Aaargh!!! I get tired of having one after another of the wonderful ideas to improve health care quality run into the brick wall of research reality. The latest casuality is the surgical quality checklist. (NEJM Article) Based on early research, surgical safety checklists have seen widespread implementation with the belief that they can reduce both complications and mortality related to surgeries. This study was conducted in Ontario, Canada, which has mandated public reporting about rates of adherence to a checklist beginning in July 2010. The researchers compared outcomes before mandatory use of the checklist and after implementation, for all surgeries at about 130 hospitals in the province. The primary outcomes were mortality in the hospital or 30 days after the surgery. They also looked at length of stay, rates of readmission and ER visits after discharge. The usual morbidity and socio-demographic adjustments were made. After implementation, use of the checklists was very high, well over 90% of procedures were covered in most hospitals.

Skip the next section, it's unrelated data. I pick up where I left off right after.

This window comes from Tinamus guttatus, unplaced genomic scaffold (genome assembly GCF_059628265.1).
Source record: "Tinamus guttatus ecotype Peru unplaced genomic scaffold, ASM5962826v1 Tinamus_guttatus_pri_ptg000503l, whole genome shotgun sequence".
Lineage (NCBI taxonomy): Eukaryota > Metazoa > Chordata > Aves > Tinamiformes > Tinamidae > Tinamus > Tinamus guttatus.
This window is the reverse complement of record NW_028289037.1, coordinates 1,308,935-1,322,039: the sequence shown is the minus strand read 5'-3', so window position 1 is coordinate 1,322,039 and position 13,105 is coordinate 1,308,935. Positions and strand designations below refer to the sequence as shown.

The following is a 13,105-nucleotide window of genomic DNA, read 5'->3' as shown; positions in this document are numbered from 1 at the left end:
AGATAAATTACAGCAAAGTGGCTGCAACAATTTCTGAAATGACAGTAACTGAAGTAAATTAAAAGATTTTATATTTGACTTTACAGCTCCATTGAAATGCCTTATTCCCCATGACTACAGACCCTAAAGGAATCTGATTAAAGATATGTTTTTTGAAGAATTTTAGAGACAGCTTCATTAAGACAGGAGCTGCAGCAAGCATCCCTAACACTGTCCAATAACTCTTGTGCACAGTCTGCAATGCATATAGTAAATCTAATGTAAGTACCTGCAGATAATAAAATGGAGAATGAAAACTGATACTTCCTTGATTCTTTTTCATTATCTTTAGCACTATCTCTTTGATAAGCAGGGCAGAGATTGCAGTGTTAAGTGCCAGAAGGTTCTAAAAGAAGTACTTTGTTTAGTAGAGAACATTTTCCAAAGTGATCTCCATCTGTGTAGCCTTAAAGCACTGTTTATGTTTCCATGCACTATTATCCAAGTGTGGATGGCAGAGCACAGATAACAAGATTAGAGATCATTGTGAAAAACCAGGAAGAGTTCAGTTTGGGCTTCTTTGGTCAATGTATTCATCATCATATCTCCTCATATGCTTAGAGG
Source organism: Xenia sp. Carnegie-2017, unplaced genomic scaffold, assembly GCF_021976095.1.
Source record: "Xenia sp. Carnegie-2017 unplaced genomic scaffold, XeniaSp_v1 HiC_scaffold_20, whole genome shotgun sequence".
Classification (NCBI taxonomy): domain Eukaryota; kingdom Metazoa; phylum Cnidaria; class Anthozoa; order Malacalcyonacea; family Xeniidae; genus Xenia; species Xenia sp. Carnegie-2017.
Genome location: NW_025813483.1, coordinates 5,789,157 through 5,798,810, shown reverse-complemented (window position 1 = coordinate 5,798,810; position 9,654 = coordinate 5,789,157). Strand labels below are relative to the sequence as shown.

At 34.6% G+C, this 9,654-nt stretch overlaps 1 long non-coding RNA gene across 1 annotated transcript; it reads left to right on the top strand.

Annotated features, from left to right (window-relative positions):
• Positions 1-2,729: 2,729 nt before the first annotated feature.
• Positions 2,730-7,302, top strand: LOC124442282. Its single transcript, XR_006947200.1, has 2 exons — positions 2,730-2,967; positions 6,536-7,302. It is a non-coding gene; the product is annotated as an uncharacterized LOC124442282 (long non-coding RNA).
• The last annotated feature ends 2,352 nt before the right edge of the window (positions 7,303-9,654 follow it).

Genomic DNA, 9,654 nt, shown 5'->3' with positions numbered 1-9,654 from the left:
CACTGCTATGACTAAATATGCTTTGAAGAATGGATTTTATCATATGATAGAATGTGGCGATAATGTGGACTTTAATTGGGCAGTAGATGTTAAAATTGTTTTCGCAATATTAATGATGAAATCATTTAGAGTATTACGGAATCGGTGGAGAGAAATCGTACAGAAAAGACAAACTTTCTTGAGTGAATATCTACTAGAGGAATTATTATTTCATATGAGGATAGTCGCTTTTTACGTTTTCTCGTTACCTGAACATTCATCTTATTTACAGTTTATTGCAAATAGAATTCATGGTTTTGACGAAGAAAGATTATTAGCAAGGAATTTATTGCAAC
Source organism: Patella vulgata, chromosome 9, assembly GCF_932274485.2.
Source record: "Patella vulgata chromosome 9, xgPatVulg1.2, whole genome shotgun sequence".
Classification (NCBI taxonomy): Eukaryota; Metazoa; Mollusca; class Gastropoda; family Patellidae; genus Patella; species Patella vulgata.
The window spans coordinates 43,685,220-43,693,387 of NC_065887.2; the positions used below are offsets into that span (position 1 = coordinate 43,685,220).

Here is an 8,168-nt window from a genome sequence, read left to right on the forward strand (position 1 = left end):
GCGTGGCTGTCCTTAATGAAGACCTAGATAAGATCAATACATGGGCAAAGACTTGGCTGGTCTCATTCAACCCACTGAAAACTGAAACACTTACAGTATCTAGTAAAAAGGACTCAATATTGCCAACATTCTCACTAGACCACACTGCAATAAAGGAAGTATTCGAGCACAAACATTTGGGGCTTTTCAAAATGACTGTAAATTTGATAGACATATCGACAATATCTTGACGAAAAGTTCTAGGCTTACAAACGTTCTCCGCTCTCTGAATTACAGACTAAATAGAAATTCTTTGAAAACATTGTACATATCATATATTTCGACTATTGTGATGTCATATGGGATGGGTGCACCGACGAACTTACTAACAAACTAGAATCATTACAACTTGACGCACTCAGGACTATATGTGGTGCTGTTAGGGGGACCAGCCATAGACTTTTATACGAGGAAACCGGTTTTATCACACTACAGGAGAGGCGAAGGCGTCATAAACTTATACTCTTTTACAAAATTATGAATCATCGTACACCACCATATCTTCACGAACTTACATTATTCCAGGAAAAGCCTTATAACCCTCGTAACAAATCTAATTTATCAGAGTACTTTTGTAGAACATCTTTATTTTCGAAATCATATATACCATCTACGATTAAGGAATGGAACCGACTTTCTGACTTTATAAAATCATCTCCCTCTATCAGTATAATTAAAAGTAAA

The results, however, were disappointing. There was no significant decrease in mortality, readmissions, complications or ER visits. Length of stay showed a very small decline. There was a decline in unplanned returns to the operating room, but there were increases in deep vein thrombosis and ventilator use. No individual hospital showed a significant decrease in mortality. Six hospitals did have significantly fewer complications after introduction of the checklist but three had significantly increased complications. The results show the value of repeated experiments or research on the same topic and the need to avoid common biases that can affect research results. The authors posit several possible reasons for the lack of benefit. One not covered may simply be that checklists actually make people less careful–they think following the checklist will be adequate and are actually less careful in some regards.